But the Government Accountability Office found in June that the estimated cost of the ERA system has increased, and the development is behind schedule. Over the last three years, the estimated cost has increased by about seven percent, from about $531 million to about $567 million as of February 2010. GAO said the higher costs includes not only the development contract costs, but also program management, research and development and program office support, among other things.
In addition, the planned completion dates for the two increments currently under development are about one year later than dates established in program planning documents, auditors found.
GAO also found in October that NARA fell behind its initial schedule. Auditors say only two increments received initial operating capability and NARA expected further development of the system to achieve full operating capability by 2012.
“The identified deficiencies in NARA’s management of the ERA project leave it with little assurance that ERA will be able to avoid additional cost increases and schedule delays,” auditors wrote in the June report to Congress. “As a result, it is increasingly unlikely that NARA will be able to deliver the ERA system by the planned date of 2012 with the capabilities originally envisioned or to effectively use the system to meet the needs of its users in support of NARA’s mission.”
“ERA was five years in development and there is limited usage,” Kundra said earlier this month during a press conference on the TechStat results of the 16 high-risk projects. “We reduced its budget by $215.5 million and will deliver functionality faster, increase the usage of the system from 80 terabytes now to 122 terabytes, and move to modular development approach. Functionality now will be delivered every few quarters. And all agencies will leverage ERA by end of next year.”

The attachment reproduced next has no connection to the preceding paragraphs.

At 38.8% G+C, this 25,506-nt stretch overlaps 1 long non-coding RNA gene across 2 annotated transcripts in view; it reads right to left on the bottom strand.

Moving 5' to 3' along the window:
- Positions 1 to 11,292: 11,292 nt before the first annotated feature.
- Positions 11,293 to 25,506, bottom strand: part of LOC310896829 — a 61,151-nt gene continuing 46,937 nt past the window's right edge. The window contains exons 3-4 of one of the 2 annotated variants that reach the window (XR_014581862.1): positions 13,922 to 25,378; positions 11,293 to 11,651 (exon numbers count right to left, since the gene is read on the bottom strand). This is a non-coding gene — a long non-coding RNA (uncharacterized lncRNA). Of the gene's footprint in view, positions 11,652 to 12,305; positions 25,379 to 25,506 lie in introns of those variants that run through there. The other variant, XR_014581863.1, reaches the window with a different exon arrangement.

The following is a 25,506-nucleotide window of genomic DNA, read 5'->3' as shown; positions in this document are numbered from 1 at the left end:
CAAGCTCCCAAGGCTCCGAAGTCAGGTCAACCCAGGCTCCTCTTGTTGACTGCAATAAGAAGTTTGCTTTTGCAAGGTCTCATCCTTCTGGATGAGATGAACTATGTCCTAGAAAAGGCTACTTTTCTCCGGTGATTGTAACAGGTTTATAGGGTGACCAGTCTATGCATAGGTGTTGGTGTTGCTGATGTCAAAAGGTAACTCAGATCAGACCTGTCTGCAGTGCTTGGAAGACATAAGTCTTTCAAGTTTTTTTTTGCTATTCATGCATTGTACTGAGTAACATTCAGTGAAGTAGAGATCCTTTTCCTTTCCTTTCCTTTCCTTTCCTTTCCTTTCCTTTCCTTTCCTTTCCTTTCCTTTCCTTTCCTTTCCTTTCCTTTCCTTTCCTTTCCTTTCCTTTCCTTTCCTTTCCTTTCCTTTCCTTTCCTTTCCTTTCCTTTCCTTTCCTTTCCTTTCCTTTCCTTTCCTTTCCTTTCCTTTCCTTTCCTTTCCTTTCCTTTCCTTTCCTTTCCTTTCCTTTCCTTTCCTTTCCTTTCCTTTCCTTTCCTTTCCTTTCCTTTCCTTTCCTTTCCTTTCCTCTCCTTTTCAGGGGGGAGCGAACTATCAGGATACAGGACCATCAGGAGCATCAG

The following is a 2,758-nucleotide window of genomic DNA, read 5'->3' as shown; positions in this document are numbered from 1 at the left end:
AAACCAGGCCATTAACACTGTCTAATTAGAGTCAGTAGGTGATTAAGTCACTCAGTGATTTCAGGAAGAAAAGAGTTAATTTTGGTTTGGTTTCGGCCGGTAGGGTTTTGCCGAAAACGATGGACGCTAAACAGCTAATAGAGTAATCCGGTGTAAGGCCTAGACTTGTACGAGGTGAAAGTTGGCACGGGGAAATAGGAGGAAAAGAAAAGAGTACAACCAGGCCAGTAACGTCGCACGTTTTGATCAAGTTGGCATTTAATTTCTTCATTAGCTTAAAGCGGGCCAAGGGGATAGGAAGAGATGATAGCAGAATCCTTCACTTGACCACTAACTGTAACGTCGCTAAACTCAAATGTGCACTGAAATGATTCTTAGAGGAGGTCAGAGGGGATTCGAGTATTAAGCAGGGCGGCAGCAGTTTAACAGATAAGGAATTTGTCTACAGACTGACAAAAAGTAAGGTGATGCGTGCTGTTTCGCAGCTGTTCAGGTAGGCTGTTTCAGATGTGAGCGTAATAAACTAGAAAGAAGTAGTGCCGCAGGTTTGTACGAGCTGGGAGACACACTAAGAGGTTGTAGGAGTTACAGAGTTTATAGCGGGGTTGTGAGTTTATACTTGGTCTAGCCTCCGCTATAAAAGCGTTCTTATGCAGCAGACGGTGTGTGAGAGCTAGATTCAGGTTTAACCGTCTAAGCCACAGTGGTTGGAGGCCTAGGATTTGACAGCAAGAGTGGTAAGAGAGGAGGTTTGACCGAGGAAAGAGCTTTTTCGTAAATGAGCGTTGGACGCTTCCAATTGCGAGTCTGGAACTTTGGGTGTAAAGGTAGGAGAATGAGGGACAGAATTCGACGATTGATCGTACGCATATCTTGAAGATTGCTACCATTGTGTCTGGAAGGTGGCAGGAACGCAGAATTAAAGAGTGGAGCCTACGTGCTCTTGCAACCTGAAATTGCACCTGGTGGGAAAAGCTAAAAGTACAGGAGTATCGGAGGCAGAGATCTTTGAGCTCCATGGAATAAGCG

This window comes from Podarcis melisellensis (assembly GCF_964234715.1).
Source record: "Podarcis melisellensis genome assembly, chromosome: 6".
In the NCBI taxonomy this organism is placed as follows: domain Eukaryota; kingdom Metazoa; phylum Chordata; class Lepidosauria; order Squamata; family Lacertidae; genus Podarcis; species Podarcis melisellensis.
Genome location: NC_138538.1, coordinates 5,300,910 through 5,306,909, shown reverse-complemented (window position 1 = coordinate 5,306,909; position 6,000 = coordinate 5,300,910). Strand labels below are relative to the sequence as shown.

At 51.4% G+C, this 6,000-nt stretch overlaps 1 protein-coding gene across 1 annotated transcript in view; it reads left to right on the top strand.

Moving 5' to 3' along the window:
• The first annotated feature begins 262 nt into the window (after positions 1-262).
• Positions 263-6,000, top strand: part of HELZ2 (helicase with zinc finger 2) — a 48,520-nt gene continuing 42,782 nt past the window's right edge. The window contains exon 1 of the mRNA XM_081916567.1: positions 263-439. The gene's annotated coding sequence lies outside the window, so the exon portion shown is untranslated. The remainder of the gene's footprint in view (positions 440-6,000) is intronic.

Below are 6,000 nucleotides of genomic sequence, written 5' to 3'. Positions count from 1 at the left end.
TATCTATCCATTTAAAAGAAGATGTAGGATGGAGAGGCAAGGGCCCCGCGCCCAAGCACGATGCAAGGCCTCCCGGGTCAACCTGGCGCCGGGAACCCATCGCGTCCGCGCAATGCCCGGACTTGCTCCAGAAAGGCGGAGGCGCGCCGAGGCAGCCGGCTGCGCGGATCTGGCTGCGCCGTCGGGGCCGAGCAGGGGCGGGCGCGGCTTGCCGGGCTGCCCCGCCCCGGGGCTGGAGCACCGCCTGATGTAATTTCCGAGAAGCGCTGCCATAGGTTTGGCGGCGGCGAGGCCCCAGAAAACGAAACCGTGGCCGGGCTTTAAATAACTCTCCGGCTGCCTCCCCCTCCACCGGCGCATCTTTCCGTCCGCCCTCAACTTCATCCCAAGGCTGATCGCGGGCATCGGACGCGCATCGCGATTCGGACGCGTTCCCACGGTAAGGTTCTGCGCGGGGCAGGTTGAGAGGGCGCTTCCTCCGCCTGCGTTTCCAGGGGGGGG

Lake said ERA will bring on 10 terabytes of data a quarter for 2011 and by the end of 2012, the use of ERA will be mandatory for every agency.
“We have some large accessions coming in,” he said. “As the war winds down in the Iraq, we are planning to get CentCom records, which are classified of course, and we are planning to get 500 terabytes of the 2010 Census data, which is closed for 72 years so that will not be made available. Part of increment five is to manage the transfer and storage of those as well. The 10 terabytes a quarter is essentially new electronic records from federal agencies.”
Piercy said the TechStat story with ERA is a good news story.
“OMB’s involvement helped us focus on our goals with ERA. We have defined, firm deadlines by which we need to get it done,” he said.
Piercy said NARA will further develop ERA over the next year around new or updated software releases.
“We will upgrade the [software] for the instance that contains unclassified federal records, the Executive Office of the President’s instance of the system, which holds presidential records,” he said. “We are doing Online Public Access and some software enhancements to OPA. We are creating a classified instance that will be based on the base instance of the system.”
Piercy said the purpose of further development is to make it easier for agencies to use the system over the next year.
“We are making changes to the workflow of the system to help agencies schedule and transfer electronic records,” Piercy said. “The changes will allow us to inject larger amounts of records in a more efficient way. It’s all designed to ramp up adoption of the system across all federal agencies.”